CJ didn’t answer and instead fidgeted again.
“I don’t have many belongings and I don’t have a place to live. I’m a vagrant like they keep calling me at the library.” CJ bowed his head. “Want me to leave?”
“No. I’d like you to stay.” He folded his hands on his lap. “Do you have anywhere to go?”
“I have a tent. I’m at the edge of the old Waterford Reservation. It’s out in the middle of nowhere and no one can see me,” CJ said. “I’m still on pack land, but not my pack. Probably yours.”
The server brought the cups and pot of coffee. “What can I get you?” she asked and poured the coffees.
Grove nodded to CJ. “Get what you want.”
CJ flattened the menu on the table. “I’d like a cheeseburger and a side of battered bacon.”
The wolf must be hungry. Probably famished from hiding.
“And you, sir?” the server asked. “What can I get you?”
“I’ll have a grilled chicken sandwich and a salad.” He needed to feed his wolf, too, but he also preferred to keep in shape.
“Perfect. I’ll put that in right away.” She smiled, then left.
CJ wrapped both hands around his cup. “Am I living on your land? Your pack hasn’t bothered me.”
So he knew Grove was a wolf. Nice. “Whose land do you think it is?”
“Meade land. They bought up the old reservation.” CJ shrugged, then met his gaze. “I know I’m not supposed to be there, but I don’t have anywhere else to go.”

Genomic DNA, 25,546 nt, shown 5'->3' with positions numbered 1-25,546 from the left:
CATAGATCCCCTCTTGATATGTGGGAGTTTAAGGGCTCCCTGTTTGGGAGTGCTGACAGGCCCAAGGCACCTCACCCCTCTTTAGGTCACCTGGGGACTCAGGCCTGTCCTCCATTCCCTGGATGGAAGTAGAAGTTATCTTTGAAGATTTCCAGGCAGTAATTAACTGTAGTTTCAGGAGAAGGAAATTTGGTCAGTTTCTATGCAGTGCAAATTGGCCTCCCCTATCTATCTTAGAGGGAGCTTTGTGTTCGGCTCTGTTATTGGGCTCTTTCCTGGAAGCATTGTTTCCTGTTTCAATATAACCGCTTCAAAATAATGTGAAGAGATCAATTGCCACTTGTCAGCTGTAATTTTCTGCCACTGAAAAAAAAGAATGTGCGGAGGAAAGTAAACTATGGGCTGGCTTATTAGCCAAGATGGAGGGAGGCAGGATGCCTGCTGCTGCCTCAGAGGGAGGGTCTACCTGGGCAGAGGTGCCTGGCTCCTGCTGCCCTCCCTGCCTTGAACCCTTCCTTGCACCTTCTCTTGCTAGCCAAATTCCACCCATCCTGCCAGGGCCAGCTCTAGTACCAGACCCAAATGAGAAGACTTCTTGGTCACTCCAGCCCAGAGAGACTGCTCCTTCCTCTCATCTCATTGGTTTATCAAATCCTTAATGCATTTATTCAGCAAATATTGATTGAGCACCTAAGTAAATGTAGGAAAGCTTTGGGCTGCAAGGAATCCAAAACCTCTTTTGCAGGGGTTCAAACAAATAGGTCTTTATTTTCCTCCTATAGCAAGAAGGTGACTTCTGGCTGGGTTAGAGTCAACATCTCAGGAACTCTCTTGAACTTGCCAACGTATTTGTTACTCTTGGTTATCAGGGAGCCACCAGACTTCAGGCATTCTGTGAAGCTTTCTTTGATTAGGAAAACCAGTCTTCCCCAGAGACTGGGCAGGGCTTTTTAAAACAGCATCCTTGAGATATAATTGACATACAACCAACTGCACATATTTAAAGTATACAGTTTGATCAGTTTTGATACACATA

“You don’t have a pack?”
“There aren’t any more Johns wolves but me. I’m the last of my pack.” CJ massaged his temples. “They threw me out because I’m gay, then they tried to fight off the Simpkin pack and most of them died. Those who didn’t left the state. I’m the only one left.”
“There were Johns pack lands.” He knew so because he’d monitored them.
“We don’t have them any longer,” CJ said. “The Darke pack took what was left.”
He should’ve guessed. The Meade pack hadn’t gotten along with the Darke pack. The leader hated Dixon for being powerful and diplomatic. “And they didn’t accept you into the pack?” Even knowing he’s the last of his own pack?
“They don’t know I exist. The rest of my pack is gone, so no one cared to look for me. If they find out I’m around, they’ll probably try to execute me, too.”
“It’s a power play.” His pack hadn’t done that, but they’d had to intervene in a few situations close to it.
Well, shit. “Do you have anywhere to go that’s not the tent? It’s supposed to storm tonight. You can’t sleep in a tent during a thunderstorm,” Grove said. “The forecaster said it’ll be bad.”
“Then I’m going to have to hunker down. The tent is all I have.” CJ smoothed the menu on the table and picked at the edge of the faux leather.
He had to help CJ. No one should have to spend the night in a tent. “Why don’t you come home with me?”
“With you?” CJ froze. “What would I do?”
“How about just stay warm and safe? That’s the biggest thing.”
“I should work or something.”
“Where do you work now? Do you have a job?” He’d said he was a vagrant, but maybe he had a job. It was possible.
“Why?” Besides, he was essentially homeless.
“I can’t exactly do computer coding in a tent without electricity.” CJ blushed. When he half-smiled, his dimple showed.
“I do art—book covers, internet art, posters and stuff. My work is sold on my website and through a site where people buy images and I put them together. They buy the images and send me what they want done with them and I do it, then send it back to them. Most of the time, they’re happy. When they aren’t, I end up spending a lot of time at the library using the internet.”